6th Circuit Allows Tennessee’s Ban on Gender-Affirming Care for Minors

July 10, 2023 by Jacquelyn Burrer
6th Circuit Allows Tennessee’s Ban on Gender-Affirming Care for Minors
FILE - Advocates gather for a rally at the state Capitol complex in Nashville, Tenn., to oppose a series of bills that target the LGBTQ community, Tuesday, Feb. 14, 2023. (AP Photo/Jonathan Mattise, File)

WASHINGTON — The 6th U.S. Circuit Court of Appeals ruled Saturday that a Tennessee law banning doctors from providing gender-affirming care for minors could go into effect immediately.

The 2-1 decision is considered groundbreaking because it marks the first time a federal court has allowed a ban of this kind to take place. 

Prior to the legal challenge, the law had originally been scheduled to go into effect on July 1. 

The litigation began in March 2023 after state lawmakers approved and Gov. Bill Lee signed a bill intended to prohibit health providers from giving gender-affirming care for minors, including any kind of gender-affirming surgery or hormonal drug therapy. 

The law prohibits any procedure that would “enable a minor to identify with, or live as, a purported identity inconsistent with the minor’s sex; or treat purported discomfort or distress from a discordance between the minor’s sex and asserted identity.”

A group of transgender minors, their parents and a doctor filed a lawsuit against multiple state officials, asserting the law violated the equal protection and due process clauses under the Constitution and moved for a preliminary injunction. 

The district court determined the law did violate the challengers’ rights and partially enjoined the section relating to hormones and puberty blockers, which led Tennessee to appeal for an emergency stay of the district court’s decision. 

“Both sides have the same fear, just in opposite directions — one saying the procedures create health risks that cannot be undone, the other saying the absence of such procedures creates risks that cannot be undone,” wrote Chief Judge Jeffrey Sutton, the author of the opinion of the court. “What makes it bearable to choose between the two sides is the realization that not every choice is for judges to make.”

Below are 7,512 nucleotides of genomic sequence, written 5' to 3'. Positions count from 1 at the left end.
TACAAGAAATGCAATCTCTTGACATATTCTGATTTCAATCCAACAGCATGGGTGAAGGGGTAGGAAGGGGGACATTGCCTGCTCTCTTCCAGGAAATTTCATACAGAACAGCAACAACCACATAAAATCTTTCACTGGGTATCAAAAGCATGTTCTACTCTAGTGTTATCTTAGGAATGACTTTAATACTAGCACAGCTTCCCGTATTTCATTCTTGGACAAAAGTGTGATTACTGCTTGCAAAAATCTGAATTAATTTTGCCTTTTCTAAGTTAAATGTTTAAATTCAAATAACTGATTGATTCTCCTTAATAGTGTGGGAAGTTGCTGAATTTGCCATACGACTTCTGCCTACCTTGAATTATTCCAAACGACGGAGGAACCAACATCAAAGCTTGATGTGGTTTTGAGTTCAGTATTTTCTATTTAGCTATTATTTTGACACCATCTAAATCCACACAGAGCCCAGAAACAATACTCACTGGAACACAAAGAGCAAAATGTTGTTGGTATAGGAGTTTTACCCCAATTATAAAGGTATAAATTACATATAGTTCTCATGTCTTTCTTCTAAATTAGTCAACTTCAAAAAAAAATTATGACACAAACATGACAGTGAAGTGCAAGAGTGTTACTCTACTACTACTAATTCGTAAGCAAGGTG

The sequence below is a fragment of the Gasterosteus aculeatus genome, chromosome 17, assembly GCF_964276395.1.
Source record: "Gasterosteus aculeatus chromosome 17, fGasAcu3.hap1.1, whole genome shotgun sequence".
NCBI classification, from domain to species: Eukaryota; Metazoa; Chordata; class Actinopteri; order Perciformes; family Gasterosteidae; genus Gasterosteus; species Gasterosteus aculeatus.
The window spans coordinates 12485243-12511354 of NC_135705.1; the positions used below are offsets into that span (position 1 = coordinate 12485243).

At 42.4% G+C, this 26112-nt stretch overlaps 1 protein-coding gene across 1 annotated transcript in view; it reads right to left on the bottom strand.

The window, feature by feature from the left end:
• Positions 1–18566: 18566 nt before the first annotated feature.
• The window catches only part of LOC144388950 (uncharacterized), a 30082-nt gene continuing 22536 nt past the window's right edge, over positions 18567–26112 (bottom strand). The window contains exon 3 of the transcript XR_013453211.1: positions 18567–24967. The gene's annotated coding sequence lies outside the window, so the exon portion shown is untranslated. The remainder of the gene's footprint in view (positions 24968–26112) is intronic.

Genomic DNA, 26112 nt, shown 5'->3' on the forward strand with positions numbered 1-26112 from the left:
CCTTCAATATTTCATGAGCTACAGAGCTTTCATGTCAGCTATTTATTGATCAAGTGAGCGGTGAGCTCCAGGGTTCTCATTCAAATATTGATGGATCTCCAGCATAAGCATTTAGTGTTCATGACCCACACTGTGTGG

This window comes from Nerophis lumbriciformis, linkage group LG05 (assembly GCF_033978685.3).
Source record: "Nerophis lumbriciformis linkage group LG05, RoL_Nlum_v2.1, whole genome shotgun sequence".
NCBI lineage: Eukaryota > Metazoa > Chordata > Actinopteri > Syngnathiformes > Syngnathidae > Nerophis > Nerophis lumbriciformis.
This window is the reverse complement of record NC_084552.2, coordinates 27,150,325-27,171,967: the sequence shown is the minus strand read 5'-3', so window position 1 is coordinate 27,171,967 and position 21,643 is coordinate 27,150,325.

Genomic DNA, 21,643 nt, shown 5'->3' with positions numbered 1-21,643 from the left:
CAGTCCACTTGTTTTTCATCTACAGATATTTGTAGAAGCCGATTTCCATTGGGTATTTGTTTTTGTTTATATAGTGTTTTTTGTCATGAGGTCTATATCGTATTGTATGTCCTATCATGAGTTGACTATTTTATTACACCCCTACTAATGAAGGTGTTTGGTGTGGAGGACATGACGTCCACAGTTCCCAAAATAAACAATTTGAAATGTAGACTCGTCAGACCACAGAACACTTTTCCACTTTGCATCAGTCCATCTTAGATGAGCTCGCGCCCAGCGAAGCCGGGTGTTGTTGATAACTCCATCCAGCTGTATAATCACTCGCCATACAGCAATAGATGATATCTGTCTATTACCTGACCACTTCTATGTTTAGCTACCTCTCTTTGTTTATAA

Sutton acknowledges the various district courts in other states, such as Arkansas and Alabama, who have struck down proposed bans on gender-affirming care in their states, but Sutton believes their perspectives, “do not eliminate our doubts about the ultimate strength of the challengers’ claims.”

In dissent, Judge Helene White argues the Tennessee law is unconstitutional based on the plaintiffs’ argument of sex discrimination, but states she would narrow the scope. 

“Applying this standard, I fail to see how the state can justify denying access to hormone therapies for treatment of minor plaintiffs’ gender dysphoria while permitting access to others, especially in light of the district court’s robust factual findings on the benefits of these treatments for transgender youth.” 

In response to the weekend ruling, Tennessee Attorney General Jonathan Skrmetti announced in a written statement that “the case is far from over, but this is a big win.”

He continued, “The court of appeals lifted the injunction, meaning the law can be fully enforced, and recognized that Tennessee is likely to win the constitutional argument and the case.”

Tennessee’s law is part of a growing series of efforts by Republican state lawmakers to impose new restrictions on medical care for transgender youths

Federal judges have blocked five laws similar to Tennessee’s from taking effect. Those judges found the laws violated the Constitution’s guarantee of equal protection under the law.

“Even when accompanied by judicial tiers of scrutiny, the U.S. Constitution does not offer a principled way to judge each of these lines — and still others to boot,” Sutton wrote. “Instead of the vigorous, sometimes frustrating, ‘arena of public debate and legislative action’ across the country, and instead of other options provided by 50 governors and 50 state courts, we would look to one judiciary to sort it all out.

“That is not how a constitutional democracy is supposed to work — or at least works best — when confronting evolving social norms and innovative medical options,” Sutton concluded.

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